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Dear Care and Feeding,
I am a mom to two boys: “Will,” who is 20, and “James,” who is 18. James has always been a nice, shy, rule-following kiddo. A bit of a goody-two-shoes, even. I always assumed that at some point, James would break out of his shell and rebel. However, that hasn’t ever happened and now I’m wondering if I should be worried.
James is a first-year at the same college his brother attends. I’ve been trying to encourage Will to bring James to parties with him and get him to enjoy himself and make the most of all that college has to offer. Unfortunately, Will says that James isn’t interested. Instead, James seems to focus on his schoolwork and G-rated hobbies like reading and playing the piano. He has a thing for a guy in one of his classes, but is too nervous to approach him. I don’t think he’s ever gotten drunk or high or had sex.
I look back on my own college years and have fond memories of the freedom of student life. I’m sad that James might not have those same experiences. I’m also slightly worried, because it’s normal and healthy for kids his age to rebel. It makes me wonder if there’s something I should be concerned about. Could he be depressed? Have we not done enough as parents to ensure that it is safe and encouraged for him to rebel? Is he just a late bloomer?
— Too Good to Be True?
Dear Too Good,
Of course James could be depressed or struggling somehow, but I think it would manifest in ways other than sobriety and a general aversion to parties. You probably need more than “he’s not a partier” and secondhand (kinda biased?) info from his more outgoing big brother to assume depression. It also feels like a leap to assume that his lack of partying means he hasn’t had sex, gotten drunk, or had any other experiences outside his dorm room! How does he sound when you actually see and talk with him? Does he have friends, people he cares about and hangs out with? Are his grades okay? Does he have pursuits he enjoys? Does he sound content?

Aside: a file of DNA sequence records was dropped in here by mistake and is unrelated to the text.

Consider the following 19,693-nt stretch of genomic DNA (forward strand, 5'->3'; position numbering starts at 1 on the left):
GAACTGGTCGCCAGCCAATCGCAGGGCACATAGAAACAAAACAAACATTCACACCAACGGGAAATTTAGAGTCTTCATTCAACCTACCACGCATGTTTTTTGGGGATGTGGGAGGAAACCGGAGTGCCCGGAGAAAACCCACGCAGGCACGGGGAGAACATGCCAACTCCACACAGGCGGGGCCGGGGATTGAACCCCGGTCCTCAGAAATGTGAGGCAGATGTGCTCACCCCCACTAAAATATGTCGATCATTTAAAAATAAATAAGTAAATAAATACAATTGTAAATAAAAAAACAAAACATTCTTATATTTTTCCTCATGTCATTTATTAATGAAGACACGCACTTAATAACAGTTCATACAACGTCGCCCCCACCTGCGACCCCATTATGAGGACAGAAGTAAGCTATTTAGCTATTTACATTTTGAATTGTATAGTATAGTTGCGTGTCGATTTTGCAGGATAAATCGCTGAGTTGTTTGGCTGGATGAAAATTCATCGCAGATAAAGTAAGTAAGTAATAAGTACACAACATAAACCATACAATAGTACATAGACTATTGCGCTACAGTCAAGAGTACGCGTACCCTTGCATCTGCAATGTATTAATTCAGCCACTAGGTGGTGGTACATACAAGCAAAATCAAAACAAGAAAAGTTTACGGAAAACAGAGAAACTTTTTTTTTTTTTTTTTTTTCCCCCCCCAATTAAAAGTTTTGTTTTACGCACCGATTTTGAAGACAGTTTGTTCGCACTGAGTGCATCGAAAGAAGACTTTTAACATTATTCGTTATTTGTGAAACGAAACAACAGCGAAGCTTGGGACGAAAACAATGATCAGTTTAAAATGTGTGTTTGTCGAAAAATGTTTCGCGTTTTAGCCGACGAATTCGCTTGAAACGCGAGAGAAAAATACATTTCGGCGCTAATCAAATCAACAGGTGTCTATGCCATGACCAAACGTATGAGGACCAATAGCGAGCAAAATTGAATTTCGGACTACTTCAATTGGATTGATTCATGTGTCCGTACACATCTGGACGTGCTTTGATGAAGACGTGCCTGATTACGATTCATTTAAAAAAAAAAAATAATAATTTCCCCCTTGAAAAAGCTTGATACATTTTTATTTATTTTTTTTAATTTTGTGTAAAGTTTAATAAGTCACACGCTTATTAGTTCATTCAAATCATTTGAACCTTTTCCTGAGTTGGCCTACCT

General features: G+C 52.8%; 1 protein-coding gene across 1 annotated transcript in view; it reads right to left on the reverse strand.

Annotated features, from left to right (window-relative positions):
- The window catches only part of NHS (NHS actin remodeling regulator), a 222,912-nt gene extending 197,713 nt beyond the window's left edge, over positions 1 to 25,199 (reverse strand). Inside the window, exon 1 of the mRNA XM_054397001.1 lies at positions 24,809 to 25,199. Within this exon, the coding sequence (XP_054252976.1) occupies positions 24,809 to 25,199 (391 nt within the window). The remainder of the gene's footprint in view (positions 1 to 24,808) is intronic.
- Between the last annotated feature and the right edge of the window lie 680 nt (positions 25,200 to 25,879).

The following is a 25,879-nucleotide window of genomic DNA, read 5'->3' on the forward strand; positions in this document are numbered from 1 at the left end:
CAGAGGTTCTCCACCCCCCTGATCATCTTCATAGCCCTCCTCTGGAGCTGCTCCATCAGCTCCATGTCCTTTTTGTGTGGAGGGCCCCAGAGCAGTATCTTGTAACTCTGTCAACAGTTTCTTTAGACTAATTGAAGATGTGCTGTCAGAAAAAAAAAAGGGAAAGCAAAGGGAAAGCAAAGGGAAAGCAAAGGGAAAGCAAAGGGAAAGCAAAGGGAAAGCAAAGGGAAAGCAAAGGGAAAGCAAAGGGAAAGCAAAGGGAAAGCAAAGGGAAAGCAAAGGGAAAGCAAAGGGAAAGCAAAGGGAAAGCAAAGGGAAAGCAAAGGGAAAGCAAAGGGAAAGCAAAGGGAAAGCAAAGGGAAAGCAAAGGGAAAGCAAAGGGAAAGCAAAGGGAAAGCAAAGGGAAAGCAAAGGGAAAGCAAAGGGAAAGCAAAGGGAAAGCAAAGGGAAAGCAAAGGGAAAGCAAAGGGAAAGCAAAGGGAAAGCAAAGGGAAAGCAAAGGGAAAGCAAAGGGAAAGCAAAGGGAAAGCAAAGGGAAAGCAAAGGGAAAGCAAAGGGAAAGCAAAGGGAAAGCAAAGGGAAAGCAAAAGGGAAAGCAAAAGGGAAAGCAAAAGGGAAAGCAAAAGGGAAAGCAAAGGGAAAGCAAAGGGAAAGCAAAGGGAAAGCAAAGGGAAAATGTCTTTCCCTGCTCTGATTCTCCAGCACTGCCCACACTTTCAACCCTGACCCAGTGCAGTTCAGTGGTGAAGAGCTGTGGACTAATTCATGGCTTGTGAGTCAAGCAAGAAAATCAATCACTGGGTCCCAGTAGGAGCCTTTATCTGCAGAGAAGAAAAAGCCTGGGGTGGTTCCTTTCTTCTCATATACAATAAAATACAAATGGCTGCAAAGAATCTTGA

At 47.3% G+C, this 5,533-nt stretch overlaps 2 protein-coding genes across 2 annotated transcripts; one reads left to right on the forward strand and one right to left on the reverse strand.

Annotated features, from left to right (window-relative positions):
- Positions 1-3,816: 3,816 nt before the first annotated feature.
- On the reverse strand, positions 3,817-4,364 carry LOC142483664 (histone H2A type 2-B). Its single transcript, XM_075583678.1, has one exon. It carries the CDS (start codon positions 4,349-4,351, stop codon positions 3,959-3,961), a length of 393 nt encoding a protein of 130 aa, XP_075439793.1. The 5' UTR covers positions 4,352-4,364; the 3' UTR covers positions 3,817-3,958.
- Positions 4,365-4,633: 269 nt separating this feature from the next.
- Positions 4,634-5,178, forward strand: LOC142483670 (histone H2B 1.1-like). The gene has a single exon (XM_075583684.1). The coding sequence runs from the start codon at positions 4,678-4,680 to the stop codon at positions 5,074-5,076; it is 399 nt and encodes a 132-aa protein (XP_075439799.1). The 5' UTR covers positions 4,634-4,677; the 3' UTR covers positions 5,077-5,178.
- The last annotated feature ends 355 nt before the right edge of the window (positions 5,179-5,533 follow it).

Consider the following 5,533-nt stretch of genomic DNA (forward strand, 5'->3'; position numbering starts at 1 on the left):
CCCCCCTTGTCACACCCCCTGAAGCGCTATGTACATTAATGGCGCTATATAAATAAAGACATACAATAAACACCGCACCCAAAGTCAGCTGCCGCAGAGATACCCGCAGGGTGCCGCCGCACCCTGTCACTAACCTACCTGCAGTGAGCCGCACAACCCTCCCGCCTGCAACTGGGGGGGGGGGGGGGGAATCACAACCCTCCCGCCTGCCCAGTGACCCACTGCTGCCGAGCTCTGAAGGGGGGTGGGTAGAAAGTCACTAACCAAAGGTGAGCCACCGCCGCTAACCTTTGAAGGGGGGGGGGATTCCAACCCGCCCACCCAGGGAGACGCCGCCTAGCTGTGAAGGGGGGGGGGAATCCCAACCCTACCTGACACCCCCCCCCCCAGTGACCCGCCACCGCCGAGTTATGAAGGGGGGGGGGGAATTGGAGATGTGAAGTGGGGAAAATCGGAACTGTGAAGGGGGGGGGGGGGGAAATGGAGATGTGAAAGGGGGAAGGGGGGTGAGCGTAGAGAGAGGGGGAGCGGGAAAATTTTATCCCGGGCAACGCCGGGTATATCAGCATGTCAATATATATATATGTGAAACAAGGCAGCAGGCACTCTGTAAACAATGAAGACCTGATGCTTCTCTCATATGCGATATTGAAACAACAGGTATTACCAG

It could be that James is a late bloomer. It could just be that he likes different things than you did at his age, and different things than his brother. And, okay, maybe he’s not a rebel, but it’s worth noting that rebellion can look a lot of different ways. One way could be not doing exactly what your parents expected you to do, or not following in the footsteps of your older brother who goes to your same school.
Listen to James, try to understand what’s really going on in his life from a distance, and try not to continually compare him to his brother or a younger version of yourself if you can help it. If you notice some red flags, by all means follow up. But without more evidence, I think it’s safe to assume that he’s carving his own path—maybe he’s just doing it a bit more quietly.